NZ First candidate faces indecent assault charges after school sports trip

A community leader who has stood for NZ First in four elections is facing five charges of indecently assaulting teenage girls after a school sports trip.

Bus and taxi driver John Hall was hired by a South Auckland secondary school to drive a group of students out of the city for a sporting event.

After the trip, five students made allegations of indecent assault leading to an appearance by Hall, 63, in the Manukau District Court on Thursday.

A police spokesman said a complaint was received on March 31 and led to inquiries that “identified five victims who reported being indecently assaulted while on the trip”. The young women were aged 16 or older.

“While police is not able comment on specific details, we can confirm that the man is not a direct employee of the school where the victims attend. We are working closely with the school who brought these matters to police attention.”

Hall’s phone numbers appeared to be disconnected and he did not respond to an emailed request for comment.

The school – which the Herald has chosen not to name – did not respond to a question over whether Hall had been police vetted before taking the children on the trip.

It has also not responded to questions about whether Hall had previously taken trips from the school, what support the school was providing to the victims and whether parents had been informed.

The principal said by text message that the school cannot comment “for all the obvious legal and child protection reasons”.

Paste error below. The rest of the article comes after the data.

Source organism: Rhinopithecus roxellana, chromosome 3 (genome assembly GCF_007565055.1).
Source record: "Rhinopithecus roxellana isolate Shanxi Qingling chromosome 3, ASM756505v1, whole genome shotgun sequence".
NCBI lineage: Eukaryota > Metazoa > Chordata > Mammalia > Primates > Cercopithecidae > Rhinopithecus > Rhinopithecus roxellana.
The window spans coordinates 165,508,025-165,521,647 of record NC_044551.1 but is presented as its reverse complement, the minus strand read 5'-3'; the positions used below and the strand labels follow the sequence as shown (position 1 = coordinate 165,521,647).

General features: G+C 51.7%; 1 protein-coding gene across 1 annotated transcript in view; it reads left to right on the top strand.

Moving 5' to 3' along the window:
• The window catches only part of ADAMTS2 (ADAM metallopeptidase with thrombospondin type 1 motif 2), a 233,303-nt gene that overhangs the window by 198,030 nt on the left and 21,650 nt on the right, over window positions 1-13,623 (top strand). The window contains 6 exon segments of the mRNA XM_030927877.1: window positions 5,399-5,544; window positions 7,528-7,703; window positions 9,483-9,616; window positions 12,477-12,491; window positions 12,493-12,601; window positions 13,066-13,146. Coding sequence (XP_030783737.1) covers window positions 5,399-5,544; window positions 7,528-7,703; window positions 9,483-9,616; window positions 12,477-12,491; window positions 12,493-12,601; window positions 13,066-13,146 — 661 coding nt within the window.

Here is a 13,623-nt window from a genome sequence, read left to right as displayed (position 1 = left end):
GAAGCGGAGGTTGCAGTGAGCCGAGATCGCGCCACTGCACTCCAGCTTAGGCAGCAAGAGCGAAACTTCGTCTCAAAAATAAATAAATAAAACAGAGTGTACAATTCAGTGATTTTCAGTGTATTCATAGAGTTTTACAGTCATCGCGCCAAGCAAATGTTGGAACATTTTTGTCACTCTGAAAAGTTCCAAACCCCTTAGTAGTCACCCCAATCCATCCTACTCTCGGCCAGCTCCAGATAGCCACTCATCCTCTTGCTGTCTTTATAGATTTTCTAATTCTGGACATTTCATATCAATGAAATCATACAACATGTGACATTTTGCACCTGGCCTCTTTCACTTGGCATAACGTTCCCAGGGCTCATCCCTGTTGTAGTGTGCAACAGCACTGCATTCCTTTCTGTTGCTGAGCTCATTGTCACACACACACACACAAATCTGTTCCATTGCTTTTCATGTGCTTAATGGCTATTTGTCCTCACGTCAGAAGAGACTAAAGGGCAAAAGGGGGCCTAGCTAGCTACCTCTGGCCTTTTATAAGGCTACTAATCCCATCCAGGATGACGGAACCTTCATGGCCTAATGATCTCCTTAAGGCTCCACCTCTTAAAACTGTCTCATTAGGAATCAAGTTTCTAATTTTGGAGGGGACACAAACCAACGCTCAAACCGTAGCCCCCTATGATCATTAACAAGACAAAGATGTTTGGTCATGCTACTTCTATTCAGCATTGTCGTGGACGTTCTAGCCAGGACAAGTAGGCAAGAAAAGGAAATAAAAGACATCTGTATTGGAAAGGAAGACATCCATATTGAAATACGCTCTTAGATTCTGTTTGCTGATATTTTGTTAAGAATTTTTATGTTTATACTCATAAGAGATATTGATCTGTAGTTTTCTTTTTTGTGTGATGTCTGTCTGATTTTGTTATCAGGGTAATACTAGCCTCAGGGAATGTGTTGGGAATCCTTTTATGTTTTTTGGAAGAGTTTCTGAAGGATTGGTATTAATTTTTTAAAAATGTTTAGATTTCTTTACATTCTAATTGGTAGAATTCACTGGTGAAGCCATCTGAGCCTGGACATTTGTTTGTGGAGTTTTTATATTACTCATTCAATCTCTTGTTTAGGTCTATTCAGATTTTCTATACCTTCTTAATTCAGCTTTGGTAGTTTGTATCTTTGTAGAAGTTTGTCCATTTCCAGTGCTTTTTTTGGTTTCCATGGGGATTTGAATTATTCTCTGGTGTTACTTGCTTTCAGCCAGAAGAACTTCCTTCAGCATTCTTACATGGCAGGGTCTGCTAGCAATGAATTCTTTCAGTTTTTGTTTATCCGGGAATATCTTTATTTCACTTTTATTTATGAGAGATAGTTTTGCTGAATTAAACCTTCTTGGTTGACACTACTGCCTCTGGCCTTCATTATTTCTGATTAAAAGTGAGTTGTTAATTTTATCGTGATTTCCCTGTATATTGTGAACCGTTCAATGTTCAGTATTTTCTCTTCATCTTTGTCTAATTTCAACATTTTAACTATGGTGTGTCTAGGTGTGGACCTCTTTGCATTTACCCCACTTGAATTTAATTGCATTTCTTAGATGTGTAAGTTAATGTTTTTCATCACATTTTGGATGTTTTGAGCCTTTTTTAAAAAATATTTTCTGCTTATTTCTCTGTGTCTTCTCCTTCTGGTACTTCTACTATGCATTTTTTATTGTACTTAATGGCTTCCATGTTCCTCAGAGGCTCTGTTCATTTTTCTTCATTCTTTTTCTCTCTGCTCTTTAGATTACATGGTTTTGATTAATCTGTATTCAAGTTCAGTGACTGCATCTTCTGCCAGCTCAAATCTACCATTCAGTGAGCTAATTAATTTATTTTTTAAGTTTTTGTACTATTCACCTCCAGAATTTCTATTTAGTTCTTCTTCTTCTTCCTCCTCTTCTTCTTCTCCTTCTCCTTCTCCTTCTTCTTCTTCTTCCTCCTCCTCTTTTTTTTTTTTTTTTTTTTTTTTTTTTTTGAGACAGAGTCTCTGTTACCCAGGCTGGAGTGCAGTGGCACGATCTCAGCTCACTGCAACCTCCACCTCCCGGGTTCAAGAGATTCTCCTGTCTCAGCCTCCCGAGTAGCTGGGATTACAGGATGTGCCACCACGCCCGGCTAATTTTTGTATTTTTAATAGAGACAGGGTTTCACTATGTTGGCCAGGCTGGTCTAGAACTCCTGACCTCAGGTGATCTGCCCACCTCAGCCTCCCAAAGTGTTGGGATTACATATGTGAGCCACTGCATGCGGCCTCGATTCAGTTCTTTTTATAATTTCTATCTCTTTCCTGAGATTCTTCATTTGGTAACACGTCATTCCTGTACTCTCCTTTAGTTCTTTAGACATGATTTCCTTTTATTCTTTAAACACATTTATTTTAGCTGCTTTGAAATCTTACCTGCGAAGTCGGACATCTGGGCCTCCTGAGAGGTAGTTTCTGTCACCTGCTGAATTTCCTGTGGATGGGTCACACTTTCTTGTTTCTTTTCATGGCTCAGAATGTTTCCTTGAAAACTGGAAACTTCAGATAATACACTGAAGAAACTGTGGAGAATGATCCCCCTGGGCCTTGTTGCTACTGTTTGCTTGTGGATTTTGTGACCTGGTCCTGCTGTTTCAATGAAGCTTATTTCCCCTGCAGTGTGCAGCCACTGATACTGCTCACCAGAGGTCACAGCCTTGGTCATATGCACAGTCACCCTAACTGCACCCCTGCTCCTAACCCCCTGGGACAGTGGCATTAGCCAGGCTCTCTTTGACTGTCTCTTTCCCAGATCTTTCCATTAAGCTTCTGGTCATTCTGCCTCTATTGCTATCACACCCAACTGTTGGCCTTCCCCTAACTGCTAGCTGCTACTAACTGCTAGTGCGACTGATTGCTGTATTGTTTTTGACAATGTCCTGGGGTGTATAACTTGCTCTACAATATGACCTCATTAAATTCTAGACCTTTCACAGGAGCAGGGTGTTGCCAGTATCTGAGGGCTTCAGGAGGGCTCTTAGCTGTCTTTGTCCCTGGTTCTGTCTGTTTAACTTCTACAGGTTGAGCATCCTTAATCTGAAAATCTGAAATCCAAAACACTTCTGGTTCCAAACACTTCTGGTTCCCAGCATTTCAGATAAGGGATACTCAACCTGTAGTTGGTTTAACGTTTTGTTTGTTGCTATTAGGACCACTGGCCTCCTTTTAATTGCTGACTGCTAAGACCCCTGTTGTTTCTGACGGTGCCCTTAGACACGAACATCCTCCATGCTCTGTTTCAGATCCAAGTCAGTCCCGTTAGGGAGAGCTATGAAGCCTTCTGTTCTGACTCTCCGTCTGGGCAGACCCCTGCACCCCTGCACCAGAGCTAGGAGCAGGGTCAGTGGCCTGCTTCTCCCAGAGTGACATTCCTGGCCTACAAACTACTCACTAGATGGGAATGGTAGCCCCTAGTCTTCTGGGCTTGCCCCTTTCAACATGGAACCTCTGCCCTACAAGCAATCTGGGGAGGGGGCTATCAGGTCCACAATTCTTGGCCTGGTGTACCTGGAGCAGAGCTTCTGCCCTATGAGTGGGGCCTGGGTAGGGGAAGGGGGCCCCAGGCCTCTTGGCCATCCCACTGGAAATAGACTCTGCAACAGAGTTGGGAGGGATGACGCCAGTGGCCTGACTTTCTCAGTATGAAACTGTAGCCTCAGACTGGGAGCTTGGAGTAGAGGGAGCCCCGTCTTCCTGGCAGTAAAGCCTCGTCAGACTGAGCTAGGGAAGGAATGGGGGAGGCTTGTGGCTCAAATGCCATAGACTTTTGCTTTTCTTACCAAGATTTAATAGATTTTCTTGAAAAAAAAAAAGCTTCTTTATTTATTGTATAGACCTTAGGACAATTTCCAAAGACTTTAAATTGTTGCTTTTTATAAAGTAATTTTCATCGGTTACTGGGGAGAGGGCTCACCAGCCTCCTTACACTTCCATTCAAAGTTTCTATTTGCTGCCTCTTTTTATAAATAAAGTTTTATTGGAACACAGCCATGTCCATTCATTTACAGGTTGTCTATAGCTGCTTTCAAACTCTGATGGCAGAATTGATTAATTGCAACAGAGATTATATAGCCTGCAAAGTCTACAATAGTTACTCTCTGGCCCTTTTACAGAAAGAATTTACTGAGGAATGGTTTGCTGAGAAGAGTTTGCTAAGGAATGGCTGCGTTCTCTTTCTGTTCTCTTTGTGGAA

Hall’s consistent bids for political office through NZ First resulted in less than 10 per cent share of the vote in the Manurewa electorate. Only in the most recent election, when NZ First’s national vote collapsed, did he win a higher percentage of votes than the party did, winning 3.3 per cent against the party’s national haul of 2.6 per cent.

NZ First leader Winston Peters would not comment on Hall, saying he could not do so because it was before the courts. He disconnected the call when pushed, saying: “I’m not having a battle of wits with an unarmed opponent”.

Hall’s national political aspirations were mirrored by unsuccessful attempts to win a seat in local body elections. In his pitch to voters, he said: “I know of some the local issues that we need to address. I am sure that I will be able to represent our community in a positive way to achieve the right outcomes.”

He did, however, serve in a range of other community roles with an education and sporting focus.

Hall’s biography for his run at a community board seat in the 2018 local body elections stated he was serving as a Board of Trustee member for James Cook High School, which is not the school at the centre of the indecent assault allegations. He is not a current member of the board.

James Cook High School principal-tumuaki Grant McMillan confirmed Hall’s connection to the school, which had stretched over decades from his own children’s attendance through to spending several terms on the board.

He said Hall had been involved in rugby and softball at the school and had been – through the company he worked for – contracted to transport students when needed, although was not the only bus service used.

McMillan said his thoughts were with those affected by the alleged assaults. “I’m shocked and saddened.”

He said he encouraged anyone who was a victim of any type of crime or abuse to report it.

Hall also listed involvement with Manurewa Rugby Football Club, including as patron for the junior section. He is currently listed on the club’s website as its school liaison representative. Attempts to reach club management were unsuccessful.

Other community and sporting connections Hall listed included an executive role with the Counties Manukau Umpires Softball Association and serving on the board of the Manurewa Cosmopolitan Club.

Hall was next due to appear in Manukau District Court on May 28.

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